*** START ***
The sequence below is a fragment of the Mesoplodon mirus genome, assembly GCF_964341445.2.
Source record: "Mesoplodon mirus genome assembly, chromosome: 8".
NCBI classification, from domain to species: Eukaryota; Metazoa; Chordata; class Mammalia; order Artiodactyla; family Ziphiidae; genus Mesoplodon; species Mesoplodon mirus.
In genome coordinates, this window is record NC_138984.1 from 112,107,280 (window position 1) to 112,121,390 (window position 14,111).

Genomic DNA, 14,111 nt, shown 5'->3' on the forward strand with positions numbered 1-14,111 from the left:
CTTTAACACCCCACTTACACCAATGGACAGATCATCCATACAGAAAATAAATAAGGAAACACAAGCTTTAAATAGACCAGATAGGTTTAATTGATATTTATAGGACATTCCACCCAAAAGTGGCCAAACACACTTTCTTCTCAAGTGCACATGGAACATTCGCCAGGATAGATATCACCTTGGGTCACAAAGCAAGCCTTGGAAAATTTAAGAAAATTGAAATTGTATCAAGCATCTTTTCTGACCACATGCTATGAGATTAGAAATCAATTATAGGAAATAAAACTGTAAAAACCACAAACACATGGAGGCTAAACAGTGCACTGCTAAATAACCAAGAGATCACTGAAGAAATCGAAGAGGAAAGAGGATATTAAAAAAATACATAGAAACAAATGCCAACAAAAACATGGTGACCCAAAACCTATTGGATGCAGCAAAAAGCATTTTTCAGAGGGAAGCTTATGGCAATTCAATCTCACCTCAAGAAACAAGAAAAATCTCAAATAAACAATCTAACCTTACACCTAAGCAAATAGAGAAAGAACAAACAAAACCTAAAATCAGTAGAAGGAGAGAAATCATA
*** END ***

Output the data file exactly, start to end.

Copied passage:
The sequence below is a fragment of the Mesoplodon mirus genome, assembly GCF_964341445.2.
Source record: "Mesoplodon mirus genome assembly, chromosome: 8".
NCBI classification, from domain to species: Eukaryota; Metazoa; Chordata; class Mammalia; order Artiodactyla; family Ziphiidae; genus Mesoplodon; species Mesoplodon mirus.
In genome coordinates, this window is record NC_138984.1 from 112,107,280 (window position 1) to 112,121,390 (window position 14,111).

Genomic DNA, 14,111 nt, shown 5'->3' on the forward strand with positions numbered 1-14,111 from the left:
CTTTAACACCCCACTTACACCAATGGACAGATCATCCATACAGAAAATAAATAAGGAAACACAAGCTTTAAATAGACCAGATAGGTTTAATTGATATTTATAGGACATTCCACCCAAAAGTGGCCAAACACACTTTCTTCTCAAGTGCACATGGAACATTCGCCAGGATAGATATCACCTTGGGTCACAAAGCAAGCCTTGGAAAATTTAAGAAAATTGAAATTGTATCAAGCATCTTTTCTGACCACATGCTATGAGATTAGAAATCAATTATAGGAAATAAAACTGTAAAAACCACAAACACATGGAGGCTAAACAGTGCACTGCTAAATAACCAAGAGATCACTGAAGAAATCGAAGAGGAAAGAGGATATTAAAAAAATACATAGAAACAAATGCCAACAAAAACATGGTGACCCAAAACCTATTGGATGCAGCAAAAAGCATTTTTCAGAGGGAAGCTTATGGCAATTCAATCTCACCTCAAGAAACAAGAAAAATCTCAAATAAACAATCTAACCTTACACCTAAGCAAATAGAGAAAGAACAAACAAAACCTAAAATCAGTAGAAGGAGAGAAATCATA